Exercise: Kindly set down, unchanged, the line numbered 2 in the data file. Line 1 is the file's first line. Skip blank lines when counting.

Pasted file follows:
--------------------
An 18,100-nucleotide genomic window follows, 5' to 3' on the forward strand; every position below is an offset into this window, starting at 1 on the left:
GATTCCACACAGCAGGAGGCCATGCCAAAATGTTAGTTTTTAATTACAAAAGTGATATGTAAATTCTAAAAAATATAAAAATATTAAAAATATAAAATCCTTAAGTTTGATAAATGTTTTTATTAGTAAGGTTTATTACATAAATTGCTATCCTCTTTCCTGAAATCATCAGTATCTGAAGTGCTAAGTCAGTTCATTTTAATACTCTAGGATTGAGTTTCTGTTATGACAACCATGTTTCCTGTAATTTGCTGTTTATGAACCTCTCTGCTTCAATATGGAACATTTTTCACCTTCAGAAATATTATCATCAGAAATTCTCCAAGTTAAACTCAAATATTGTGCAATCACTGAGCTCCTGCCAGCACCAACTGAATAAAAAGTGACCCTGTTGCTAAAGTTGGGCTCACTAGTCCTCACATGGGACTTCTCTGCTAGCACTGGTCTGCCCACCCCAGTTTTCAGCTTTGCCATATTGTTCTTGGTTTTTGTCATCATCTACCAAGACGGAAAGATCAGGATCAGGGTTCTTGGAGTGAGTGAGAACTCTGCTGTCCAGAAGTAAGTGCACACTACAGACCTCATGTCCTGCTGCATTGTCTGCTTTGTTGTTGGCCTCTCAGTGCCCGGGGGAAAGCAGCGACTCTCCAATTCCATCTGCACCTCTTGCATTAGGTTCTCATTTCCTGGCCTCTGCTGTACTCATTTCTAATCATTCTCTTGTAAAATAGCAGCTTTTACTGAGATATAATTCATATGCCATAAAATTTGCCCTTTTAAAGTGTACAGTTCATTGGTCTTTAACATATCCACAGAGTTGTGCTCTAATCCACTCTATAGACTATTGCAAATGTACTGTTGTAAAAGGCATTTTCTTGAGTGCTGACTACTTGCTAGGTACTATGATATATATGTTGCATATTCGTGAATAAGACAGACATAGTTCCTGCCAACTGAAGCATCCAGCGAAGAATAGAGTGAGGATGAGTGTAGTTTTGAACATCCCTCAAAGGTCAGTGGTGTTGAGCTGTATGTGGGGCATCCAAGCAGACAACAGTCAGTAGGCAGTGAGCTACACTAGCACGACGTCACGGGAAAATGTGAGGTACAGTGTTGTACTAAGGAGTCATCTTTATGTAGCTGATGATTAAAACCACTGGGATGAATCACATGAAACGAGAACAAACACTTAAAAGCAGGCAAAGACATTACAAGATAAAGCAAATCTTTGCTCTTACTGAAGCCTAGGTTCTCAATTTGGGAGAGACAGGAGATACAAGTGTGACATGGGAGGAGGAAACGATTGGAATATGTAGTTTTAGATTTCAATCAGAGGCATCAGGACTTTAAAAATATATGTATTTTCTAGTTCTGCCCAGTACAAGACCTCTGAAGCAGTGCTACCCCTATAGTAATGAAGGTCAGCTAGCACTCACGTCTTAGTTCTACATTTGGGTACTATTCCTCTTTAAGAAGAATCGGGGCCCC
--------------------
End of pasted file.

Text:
GATTCCACACAGCAGGAGGCCATGCCAAAATGTTAGTTTTTAATTACAAAAGTGATATGTAAATTCTAAAAAATATAAAAATATTAAAAATATAAAATCCTTAAGTTTGATAAATGTTTTTATTAGTAAGGTTTATTACATAAATTGCTATCCTCTTTCCTGAAATCATCAGTATCTGAAGTGCTAAGTCAGTTCATTTTAATACTCTAGGATTGAGTTTCTGTTATGACAACCATGTTTCCTGTAATTTGCTGTTTATGAACCTCTCTGCTTCAATATGGAACATTTTTCACCTTCAGAAATATTATCATCAGAAATTCTCCAAGTTAAACTCAAATATTGTGCAATCACTGAGCTCCTGCCAGCACCAACTGAATAAAAAGTGACCCTGTTGCTAAAGTTGGGCTCACTAGTCCTCACATGGGACTTCTCTGCTAGCACTGGTCTGCCCACCCCAGTTTTCAGCTTTGCCATATTGTTCTTGGTTTTTGTCATCATCTACCAAGACGGAAAGATCAGGATCAGGGTTCTTGGAGTGAGTGAGAACTCTGCTGTCCAGAAGTAAGTGCACACTACAGACCTCATGTCCTGCTGCATTGTCTGCTTTGTTGTTGGCCTCTCAGTGCCCGGGGGAAAGCAGCGACTCTCCAATTCCATCTGCACCTCTTGCATTAGGTTCTCATTTCCTGGCCTCTGCTGTACTCATTTCTAATCATTCTCTTGTAAAATAGCAGCTTTTACTGAGATATAATTCATATGCCATAAAATTTGCCCTTTTAAAGTGTACAGTTCATTGGTCTTTAACATATCCACAGAGTTGTGCTCTAATCCACTCTATAGACTATTGCAAATGTACTGTTGTAAAAGGCATTTTCTTGAGTGCTGACTACTTGCTAGGTACTATGATATATATGTTGCATATTCGTGAATAAGACAGACATAGTTCCTGCCAACTGAAGCATCCAGCGAAGAATAGAGTGAGGATGAGTGTAGTTTTGAACATCCCTCAAAGGTCAGTGGTGTTGAGCTGTATGTGGGGCATCCAAGCAGACAACAGTCAGTAGGCAGTGAGCTACACTAGCACGACGTCACGGGAAAATGTGAGGTACAGTGTTGTACTAAGGAGTCATCTTTATGTAGCTGATGATTAAAACCACTGGGATGAATCACATGAAACGAGAACAAACACTTAAAAGCAGGCAAAGACATTACAAGATAAAGCAAATCTTTGCTCTTACTGAAGCCTAGGTTCTCAATTTGGGAGAGACAGGAGATACAAGTGTGACATGGGAGGAGGAAACGATTGGAATATGTAGTTTTAGATTTCAATCAGAGGCATCAGGACTTTAAAAATATATGTATTTTCTAGTTCTGCCCAGTACAAGACCTCTGAAGCAGTGCTACCCCTATAGTAATGAAGGTCAGCTAGCACTCACGTCTTAGTTCTACATTTGGGTACTATTCCTCTTTAAGAAGAATCGGGGCCCC